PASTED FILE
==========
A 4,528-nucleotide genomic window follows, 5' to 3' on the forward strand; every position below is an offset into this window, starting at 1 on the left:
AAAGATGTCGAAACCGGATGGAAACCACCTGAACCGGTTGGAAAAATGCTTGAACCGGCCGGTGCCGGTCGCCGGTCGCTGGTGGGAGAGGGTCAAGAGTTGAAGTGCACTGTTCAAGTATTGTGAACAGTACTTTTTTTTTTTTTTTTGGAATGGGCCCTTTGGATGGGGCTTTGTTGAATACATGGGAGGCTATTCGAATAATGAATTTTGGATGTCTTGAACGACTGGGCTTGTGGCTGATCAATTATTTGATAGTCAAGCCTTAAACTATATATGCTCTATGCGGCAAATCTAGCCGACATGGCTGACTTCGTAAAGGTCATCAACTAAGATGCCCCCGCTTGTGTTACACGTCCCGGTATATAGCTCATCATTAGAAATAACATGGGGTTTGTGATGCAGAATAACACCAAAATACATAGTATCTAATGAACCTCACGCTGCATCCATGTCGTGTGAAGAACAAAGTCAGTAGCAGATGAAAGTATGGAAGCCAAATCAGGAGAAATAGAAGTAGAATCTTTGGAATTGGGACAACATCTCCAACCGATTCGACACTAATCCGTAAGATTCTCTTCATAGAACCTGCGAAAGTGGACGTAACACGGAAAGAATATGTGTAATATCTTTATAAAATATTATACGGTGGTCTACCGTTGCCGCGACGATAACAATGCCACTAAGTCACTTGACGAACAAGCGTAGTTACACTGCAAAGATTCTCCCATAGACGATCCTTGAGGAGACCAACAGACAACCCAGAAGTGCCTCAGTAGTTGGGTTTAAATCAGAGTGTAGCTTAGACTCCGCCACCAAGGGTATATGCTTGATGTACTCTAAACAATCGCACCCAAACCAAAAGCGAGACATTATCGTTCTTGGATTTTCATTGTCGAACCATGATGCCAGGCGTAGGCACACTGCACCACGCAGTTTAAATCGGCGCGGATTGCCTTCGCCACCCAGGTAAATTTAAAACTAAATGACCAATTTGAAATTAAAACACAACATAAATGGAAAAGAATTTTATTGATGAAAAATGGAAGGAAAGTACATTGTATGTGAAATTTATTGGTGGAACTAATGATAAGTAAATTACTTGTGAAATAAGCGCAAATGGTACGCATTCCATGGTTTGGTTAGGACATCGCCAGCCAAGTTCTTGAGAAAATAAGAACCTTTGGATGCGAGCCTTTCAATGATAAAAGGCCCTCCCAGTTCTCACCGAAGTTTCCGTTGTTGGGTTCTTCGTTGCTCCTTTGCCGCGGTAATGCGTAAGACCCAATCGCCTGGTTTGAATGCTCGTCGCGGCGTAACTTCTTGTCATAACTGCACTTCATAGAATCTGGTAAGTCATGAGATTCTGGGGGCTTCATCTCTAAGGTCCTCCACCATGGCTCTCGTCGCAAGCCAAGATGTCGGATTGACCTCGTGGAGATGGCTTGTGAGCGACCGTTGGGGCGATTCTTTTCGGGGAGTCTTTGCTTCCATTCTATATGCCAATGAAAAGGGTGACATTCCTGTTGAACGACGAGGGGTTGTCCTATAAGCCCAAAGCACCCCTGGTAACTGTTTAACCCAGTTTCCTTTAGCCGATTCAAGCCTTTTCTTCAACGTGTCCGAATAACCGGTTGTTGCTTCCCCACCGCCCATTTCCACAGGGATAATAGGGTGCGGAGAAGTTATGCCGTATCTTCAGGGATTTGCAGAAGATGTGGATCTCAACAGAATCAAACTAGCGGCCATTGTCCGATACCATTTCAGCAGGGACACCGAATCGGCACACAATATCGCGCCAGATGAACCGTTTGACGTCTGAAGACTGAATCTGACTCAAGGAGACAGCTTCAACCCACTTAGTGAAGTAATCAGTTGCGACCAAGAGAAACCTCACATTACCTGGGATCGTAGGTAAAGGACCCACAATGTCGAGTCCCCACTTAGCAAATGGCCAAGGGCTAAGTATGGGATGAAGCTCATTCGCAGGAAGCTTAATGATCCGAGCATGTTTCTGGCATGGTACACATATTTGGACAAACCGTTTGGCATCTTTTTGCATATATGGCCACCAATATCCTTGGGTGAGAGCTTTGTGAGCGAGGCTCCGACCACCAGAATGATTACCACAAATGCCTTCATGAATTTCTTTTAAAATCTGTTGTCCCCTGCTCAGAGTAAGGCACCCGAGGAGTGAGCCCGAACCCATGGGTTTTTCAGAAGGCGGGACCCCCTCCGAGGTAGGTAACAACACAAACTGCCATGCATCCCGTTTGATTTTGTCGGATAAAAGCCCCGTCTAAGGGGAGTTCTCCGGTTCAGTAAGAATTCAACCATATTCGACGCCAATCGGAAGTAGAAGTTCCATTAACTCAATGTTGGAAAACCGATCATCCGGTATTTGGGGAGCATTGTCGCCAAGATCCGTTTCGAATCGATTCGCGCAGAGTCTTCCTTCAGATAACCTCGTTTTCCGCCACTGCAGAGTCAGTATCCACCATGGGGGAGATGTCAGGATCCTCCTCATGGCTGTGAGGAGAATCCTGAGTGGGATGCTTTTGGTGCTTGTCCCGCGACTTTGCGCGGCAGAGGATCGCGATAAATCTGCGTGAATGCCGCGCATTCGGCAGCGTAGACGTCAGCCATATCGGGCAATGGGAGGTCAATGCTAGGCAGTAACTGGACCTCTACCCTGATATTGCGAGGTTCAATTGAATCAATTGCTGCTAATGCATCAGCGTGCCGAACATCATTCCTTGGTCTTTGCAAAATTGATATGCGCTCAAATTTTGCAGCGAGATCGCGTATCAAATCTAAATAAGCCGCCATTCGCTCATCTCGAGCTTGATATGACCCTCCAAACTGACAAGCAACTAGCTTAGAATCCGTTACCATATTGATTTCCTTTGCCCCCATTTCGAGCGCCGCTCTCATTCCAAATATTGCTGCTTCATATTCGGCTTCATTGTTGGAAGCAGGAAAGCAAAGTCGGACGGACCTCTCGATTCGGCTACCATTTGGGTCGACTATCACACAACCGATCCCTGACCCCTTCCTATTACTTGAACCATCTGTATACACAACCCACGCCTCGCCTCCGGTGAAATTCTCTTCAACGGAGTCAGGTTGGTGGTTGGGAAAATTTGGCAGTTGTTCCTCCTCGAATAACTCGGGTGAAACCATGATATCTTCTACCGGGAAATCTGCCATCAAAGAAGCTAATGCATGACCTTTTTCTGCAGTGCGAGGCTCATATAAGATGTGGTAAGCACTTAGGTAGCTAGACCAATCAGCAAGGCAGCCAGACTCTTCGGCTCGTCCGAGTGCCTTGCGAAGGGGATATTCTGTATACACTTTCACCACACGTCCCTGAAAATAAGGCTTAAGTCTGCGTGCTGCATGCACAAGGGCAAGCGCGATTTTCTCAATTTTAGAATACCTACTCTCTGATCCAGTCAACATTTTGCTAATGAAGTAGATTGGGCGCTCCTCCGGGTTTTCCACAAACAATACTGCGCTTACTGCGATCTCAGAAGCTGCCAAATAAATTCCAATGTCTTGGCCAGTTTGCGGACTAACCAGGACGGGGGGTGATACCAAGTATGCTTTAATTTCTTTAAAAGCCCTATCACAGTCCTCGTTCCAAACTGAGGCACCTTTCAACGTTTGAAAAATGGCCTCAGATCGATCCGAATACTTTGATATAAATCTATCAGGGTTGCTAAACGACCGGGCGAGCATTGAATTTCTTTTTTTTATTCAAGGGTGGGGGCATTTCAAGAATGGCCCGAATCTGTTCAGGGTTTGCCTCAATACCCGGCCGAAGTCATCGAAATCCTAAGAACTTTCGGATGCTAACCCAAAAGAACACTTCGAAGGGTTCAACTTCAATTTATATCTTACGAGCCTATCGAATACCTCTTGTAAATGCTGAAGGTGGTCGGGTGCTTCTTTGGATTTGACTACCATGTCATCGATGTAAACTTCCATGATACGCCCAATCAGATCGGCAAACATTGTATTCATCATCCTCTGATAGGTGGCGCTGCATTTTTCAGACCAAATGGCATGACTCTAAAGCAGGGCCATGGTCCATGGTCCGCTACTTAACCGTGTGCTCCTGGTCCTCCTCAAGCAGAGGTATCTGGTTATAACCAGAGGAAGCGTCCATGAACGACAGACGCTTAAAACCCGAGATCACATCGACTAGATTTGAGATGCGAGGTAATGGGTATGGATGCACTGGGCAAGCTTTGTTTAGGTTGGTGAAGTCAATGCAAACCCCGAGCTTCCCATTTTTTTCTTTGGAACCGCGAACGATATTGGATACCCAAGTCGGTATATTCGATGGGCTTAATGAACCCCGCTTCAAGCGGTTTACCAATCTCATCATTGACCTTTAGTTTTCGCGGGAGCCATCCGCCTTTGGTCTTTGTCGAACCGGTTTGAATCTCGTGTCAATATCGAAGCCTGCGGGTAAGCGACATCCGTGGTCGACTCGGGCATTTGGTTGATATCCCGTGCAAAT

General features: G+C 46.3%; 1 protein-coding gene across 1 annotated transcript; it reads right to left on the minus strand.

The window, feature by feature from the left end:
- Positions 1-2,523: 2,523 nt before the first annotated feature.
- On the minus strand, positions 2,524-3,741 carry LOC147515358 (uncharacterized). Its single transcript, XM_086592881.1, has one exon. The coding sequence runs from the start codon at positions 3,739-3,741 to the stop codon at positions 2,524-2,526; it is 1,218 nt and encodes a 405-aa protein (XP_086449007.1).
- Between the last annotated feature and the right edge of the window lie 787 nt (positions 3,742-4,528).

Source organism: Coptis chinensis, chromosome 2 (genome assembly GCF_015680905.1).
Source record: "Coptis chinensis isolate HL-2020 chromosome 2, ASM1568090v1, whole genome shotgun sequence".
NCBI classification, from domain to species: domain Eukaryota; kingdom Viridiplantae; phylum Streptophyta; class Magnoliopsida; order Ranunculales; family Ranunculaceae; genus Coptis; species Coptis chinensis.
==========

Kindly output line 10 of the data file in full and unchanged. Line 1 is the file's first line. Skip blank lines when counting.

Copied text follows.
NCBI classification, from domain to species: domain Eukaryota; kingdom Viridiplantae; phylum Streptophyta; class Magnoliopsida; order Ranunculales; family Ranunculaceae; genus Coptis; species Coptis chinensis.